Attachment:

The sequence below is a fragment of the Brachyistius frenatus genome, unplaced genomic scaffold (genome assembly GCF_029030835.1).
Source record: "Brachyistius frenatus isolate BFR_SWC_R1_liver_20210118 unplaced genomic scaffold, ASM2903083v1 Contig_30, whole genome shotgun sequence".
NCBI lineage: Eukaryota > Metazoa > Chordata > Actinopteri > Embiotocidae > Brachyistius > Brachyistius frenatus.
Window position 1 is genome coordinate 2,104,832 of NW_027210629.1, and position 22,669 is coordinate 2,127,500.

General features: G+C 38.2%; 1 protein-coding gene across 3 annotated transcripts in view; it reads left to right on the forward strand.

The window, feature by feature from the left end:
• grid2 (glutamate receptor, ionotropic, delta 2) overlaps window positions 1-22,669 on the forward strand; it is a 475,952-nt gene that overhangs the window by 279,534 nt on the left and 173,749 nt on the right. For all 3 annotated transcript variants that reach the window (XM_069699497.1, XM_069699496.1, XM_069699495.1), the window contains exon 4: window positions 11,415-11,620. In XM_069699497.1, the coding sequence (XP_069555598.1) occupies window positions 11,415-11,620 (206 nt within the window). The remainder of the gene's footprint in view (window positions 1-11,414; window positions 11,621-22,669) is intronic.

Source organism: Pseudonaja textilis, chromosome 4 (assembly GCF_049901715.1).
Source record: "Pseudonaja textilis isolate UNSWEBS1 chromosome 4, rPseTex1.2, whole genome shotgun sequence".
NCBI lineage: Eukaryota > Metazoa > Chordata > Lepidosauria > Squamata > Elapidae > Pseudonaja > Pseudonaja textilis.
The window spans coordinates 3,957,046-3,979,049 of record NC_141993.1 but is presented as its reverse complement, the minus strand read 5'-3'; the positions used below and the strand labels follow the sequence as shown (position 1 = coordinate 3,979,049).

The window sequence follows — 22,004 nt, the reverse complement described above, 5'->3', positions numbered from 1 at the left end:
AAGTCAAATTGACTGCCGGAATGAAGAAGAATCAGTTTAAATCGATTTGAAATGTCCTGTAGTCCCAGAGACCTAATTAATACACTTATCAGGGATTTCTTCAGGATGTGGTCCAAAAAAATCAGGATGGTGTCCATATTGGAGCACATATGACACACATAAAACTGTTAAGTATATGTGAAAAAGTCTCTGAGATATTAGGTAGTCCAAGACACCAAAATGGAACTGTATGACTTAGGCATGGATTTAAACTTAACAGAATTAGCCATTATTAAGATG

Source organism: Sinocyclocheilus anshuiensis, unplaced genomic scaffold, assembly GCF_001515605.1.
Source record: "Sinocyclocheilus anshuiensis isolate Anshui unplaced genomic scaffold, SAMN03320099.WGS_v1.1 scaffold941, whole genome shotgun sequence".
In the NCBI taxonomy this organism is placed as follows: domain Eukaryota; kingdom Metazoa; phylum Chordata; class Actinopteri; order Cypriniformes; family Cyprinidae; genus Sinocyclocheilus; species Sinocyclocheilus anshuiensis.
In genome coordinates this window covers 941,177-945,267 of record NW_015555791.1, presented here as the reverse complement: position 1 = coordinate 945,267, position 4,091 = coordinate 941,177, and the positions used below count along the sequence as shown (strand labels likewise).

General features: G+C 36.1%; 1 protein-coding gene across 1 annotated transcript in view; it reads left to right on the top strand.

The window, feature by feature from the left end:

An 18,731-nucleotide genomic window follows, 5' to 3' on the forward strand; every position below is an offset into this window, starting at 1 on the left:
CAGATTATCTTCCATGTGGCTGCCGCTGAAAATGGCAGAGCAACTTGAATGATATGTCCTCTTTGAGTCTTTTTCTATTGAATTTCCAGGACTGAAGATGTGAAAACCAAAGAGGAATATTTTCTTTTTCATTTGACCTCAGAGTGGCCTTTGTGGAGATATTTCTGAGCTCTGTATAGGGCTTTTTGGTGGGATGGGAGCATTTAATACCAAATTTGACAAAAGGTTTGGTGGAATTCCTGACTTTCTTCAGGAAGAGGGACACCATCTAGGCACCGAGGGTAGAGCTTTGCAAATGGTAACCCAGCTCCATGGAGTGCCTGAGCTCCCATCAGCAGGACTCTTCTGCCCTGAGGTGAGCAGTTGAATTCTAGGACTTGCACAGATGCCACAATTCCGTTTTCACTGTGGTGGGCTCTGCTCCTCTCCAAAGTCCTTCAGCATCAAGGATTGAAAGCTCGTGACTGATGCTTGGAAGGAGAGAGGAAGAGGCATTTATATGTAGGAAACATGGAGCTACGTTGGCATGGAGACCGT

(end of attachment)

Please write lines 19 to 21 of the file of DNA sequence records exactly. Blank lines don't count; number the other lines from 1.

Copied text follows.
The window, feature by feature from the left end:

An 18,731-nucleotide genomic window follows, 5' to 3' on the forward strand; every position below is an offset into this window, starting at 1 on the left:
CAGATTATCTTCCATGTGGCTGCCGCTGAAAATGGCAGAGCAACTTGAATGATATGTCCTCTTTGAGTCTTTTTCTATTGAATTTCCAGGACTGAAGATGTGAAAACCAAAGAGGAATATTTTCTTTTTCATTTGACCTCAGAGTGGCCTTTGTGGAGATATTTCTGAGCTCTGTATAGGGCTTTTTGGTGGGATGGGAGCATTTAATACCAAATTTGACAAAAGGTTTGGTGGAATTCCTGACTTTCTTCAGGAAGAGGGACACCATCTAGGCACCGAGGGTAGAGCTTTGCAAATGGTAACCCAGCTCCATGGAGTGCCTGAGCTCCCATCAGCAGGACTCTTCTGCCCTGAGGTGAGCAGTTGAATTCTAGGACTTGCACAGATGCCACAATTCCGTTTTCACTGTGGTGGGCTCTGCTCCTCTCCAAAGTCCTTCAGCATCAAGGATTGAAAGCTCGTGACTGATGCTTGGAAGGAGAGAGGAAGAGGCATTTATATGTAGGAAACATGGAGCTACGTTGGCATGGAGACCGT